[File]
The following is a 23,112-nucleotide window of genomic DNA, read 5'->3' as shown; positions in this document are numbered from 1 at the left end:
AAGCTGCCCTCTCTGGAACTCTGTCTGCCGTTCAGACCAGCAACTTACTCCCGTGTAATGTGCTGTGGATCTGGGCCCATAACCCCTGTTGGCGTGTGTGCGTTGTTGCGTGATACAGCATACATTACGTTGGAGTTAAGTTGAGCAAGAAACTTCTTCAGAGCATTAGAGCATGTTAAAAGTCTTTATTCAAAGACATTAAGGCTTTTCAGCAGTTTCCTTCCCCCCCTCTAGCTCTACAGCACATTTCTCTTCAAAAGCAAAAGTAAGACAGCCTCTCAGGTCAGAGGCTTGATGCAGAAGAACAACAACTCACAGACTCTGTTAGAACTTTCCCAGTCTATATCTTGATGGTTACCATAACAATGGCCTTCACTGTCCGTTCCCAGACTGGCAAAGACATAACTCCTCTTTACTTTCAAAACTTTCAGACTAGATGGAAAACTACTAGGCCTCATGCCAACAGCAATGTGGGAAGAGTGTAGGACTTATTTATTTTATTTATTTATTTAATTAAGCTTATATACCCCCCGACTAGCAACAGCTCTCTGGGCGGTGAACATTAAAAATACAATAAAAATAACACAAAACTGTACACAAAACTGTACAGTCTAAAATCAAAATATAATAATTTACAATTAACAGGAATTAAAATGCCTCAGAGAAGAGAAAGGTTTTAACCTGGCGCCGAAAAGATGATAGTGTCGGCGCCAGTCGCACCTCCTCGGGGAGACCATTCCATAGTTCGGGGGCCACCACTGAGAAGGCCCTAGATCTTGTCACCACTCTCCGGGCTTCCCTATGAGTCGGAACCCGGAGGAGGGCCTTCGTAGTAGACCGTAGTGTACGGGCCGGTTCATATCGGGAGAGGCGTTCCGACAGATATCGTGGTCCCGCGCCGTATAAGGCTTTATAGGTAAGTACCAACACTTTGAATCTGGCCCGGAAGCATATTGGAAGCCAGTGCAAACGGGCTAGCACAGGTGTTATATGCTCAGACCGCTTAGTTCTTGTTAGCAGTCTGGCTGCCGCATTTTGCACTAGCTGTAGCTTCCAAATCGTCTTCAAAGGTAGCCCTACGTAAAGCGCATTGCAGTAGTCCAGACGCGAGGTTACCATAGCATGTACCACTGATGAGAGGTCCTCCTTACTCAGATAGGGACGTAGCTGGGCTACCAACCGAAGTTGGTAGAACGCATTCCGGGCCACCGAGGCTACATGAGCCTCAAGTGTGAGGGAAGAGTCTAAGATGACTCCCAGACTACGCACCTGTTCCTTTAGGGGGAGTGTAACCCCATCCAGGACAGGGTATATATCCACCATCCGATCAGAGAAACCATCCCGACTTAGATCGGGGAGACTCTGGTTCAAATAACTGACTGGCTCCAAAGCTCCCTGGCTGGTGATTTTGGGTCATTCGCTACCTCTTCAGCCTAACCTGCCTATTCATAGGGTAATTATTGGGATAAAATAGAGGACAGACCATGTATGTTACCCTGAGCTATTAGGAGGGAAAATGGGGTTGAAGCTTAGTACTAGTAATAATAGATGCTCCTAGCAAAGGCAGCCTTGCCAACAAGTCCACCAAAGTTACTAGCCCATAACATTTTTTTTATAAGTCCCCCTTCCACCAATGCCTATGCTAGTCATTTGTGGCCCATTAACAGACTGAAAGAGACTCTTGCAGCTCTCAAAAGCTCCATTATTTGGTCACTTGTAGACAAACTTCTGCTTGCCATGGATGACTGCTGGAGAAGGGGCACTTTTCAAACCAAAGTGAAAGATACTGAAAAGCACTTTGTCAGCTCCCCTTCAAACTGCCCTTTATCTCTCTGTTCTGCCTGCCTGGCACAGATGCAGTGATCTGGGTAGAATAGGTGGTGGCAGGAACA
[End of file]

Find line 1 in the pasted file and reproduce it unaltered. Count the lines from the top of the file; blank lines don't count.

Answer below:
The following is a 23,112-nucleotide window of genomic DNA, read 5'->3' as shown; positions in this document are numbered from 1 at the left end: